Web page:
(Nov. 5, 2010)--UTSA was out in full force at the Austin Convention Center Oct. 23-24 for the Austin Science and Engineering Festival, a regional celebration to entice young minds into considering careers in the science, technology, engineering and mathematics (STEM) fields. The festival, which was free and open to the public, was organized by the Society of Mexican American Engineering and Scientists (MAES) and hosted in conjunction with the first U.S.A. Science and Engineering Festival.
The Center for Simulation, Visualization and Real-time Prediction (SiViRT) in the UTSA College of Engineering offered fairgoers a chance to interact with haptic devices to demonstrate principles in real-time control for computer-generated models. Haptic devices use computer technology to mimic the sense of touch with three-dimensional computer models in cyber space.
Students interacting with UTSA's haptic devices make surgical "cuts" on three-dimensional computer-generated livers, kidneys and other organs. During the emulated surgical process, they could feel the texture of the tissue and the force and resistance caused by the simulated puncture. Additionally, the SiViRT presented a three-dimensional cancer model using a three-dimensional projector, allowing festivalgoers to "see" and "feel" inside a cancer cell.
The UTSA Interactive Technology Experience Center (iTEC) display included many sizes and shapes of robots, three-dimensional models, the UTSA blimp, a nine-foot-square playing field featuring five robots and video footage of UTSA's summer robotics camps and competitions.
Funded in 2007 by the AT&T Foundation, iTEC is a four-year project in the UTSA College of Engineering to inspire youth by creating an environment in which they can understand how engineering, science and technology shape lives and the future of the world. The center's areas of thrust include robotics, telecommunications, scanning electron microscope applications and manufacturing design.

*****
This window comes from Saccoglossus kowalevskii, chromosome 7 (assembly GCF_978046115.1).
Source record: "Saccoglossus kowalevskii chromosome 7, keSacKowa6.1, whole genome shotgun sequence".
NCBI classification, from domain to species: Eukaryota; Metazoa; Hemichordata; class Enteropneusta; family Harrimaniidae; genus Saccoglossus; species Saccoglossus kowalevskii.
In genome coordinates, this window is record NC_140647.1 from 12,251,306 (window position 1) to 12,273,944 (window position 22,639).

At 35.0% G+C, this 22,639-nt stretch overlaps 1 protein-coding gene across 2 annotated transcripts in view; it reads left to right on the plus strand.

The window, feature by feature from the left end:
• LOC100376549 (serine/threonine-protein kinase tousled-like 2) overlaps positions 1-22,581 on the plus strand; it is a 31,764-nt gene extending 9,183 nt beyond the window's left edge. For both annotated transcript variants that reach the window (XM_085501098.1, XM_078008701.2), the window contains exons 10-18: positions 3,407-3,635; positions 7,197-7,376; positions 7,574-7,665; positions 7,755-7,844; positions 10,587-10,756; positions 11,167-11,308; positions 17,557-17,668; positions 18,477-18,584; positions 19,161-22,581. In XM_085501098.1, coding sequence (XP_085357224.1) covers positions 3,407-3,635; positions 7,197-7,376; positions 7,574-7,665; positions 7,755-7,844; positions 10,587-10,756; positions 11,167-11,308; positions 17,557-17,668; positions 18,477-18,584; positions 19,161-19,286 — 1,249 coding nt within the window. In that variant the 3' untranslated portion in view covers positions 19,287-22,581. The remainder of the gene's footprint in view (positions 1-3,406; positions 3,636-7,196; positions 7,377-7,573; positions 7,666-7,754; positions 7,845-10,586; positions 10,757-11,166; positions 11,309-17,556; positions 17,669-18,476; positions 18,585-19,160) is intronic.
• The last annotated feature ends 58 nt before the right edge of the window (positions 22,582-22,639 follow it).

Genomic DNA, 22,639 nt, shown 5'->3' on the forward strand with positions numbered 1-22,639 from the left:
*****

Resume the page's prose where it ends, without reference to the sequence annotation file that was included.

Approximately 22,000 people attended the Austin Science and Engineering Festival, which featured more than 100 interactive displays.
Come enjoy a free brunch and listen to wonderful Jazz music as we mark the end of a successful Roadrunner Days 2016.
H-E-B University Center Ballroom, Main Campus
District 8 Councilman Ron Nirenberg and State Sen. José Menéndez host a Cultural Conversations event at the UTSA Institute of Texan Cultures to talk about issues of intolerance and ways to unify the community.
UTSA Institute of Texan Cultures
Known for her unique ability to make sophisticated numbers reveal simple truths, Talithia Williams explores how big data can be used to make smart decisions in education, business, and everyday situations.
Main Building Auditorium, MB 0.104, Main Campus
The UTSA International Conference on Aging inthe Americas seeks to address the important context in understanding how characteristics of physical, social and economic environments give rise to disparities in Latino health in older adults.
UTSA Downtown Campus, Durango Bldg. Southwest Room (DB 1.124)
UTSA Mexico Center director Dr. Harriett Romo and program coordinator Olivia Mogollon, along with U.S. and Mexican scholars discuss migration between Mexico and the U.S. during this panel presentation.
UTSA Institute of Texan Cultures
The University of Texas at San Antonio is dedicated to the advancement of knowledge through research and discovery, teaching and learning, community engagement and public service. As an institution of access and excellence, UTSA embraces multicultural traditions and serves as a center for intellectual and creative resources as well as a catalyst for socioeconomic development and the commercialization of intellectual property - for Texas, the nation and the world.
To be a premier public research university, providing access to educational excellence and preparing citizen leaders for the global environment.
We encourage an environment of dialogue and discovery, where integrity, excellence, inclusiveness, respect, collaboration and innovation are fostered.